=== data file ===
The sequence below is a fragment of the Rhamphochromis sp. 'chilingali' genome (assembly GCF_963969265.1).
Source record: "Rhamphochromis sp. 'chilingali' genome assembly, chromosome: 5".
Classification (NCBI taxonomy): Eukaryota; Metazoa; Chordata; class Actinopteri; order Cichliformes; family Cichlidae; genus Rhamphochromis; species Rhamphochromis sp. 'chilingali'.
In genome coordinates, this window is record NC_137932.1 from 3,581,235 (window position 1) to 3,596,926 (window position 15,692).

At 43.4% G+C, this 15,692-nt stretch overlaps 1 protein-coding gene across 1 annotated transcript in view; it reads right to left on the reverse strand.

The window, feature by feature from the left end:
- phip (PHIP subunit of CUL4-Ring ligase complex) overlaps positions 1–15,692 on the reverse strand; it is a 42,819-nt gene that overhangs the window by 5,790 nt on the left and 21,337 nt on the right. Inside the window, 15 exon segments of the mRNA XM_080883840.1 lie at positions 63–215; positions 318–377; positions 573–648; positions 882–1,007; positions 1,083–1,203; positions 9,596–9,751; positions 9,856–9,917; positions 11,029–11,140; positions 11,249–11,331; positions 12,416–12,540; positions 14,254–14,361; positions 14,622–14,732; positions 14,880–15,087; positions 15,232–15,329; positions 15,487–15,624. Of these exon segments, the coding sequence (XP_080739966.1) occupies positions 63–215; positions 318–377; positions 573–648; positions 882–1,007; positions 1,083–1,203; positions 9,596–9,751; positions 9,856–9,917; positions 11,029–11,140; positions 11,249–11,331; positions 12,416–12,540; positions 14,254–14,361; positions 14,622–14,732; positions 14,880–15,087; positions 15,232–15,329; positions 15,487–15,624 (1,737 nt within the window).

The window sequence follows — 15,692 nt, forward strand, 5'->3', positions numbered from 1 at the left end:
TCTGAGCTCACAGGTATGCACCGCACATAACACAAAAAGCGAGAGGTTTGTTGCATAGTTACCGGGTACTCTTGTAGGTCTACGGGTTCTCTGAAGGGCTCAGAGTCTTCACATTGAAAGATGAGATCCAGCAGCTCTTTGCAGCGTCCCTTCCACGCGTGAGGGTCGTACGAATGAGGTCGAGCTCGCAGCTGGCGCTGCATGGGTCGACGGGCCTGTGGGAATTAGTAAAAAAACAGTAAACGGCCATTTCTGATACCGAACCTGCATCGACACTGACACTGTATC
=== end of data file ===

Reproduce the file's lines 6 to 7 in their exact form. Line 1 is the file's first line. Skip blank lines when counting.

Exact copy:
The window, feature by feature from the left end:
- phip (PHIP subunit of CUL4-Ring ligase complex) overlaps positions 1–15,692 on the reverse strand; it is a 42,819-nt gene that overhangs the window by 5,790 nt on the left and 21,337 nt on the right. Inside the window, 15 exon segments of the mRNA XM_080883840.1 lie at positions 63–215; positions 318–377; positions 573–648; positions 882–1,007; positions 1,083–1,203; positions 9,596–9,751; positions 9,856–9,917; positions 11,029–11,140; positions 11,249–11,331; positions 12,416–12,540; positions 14,254–14,361; positions 14,622–14,732; positions 14,880–15,087; positions 15,232–15,329; positions 15,487–15,624. Of these exon segments, the coding sequence (XP_080739966.1) occupies positions 63–215; positions 318–377; positions 573–648; positions 882–1,007; positions 1,083–1,203; positions 9,596–9,751; positions 9,856–9,917; positions 11,029–11,140; positions 11,249–11,331; positions 12,416–12,540; positions 14,254–14,361; positions 14,622–14,732; positions 14,880–15,087; positions 15,232–15,329; positions 15,487–15,624 (1,737 nt within the window).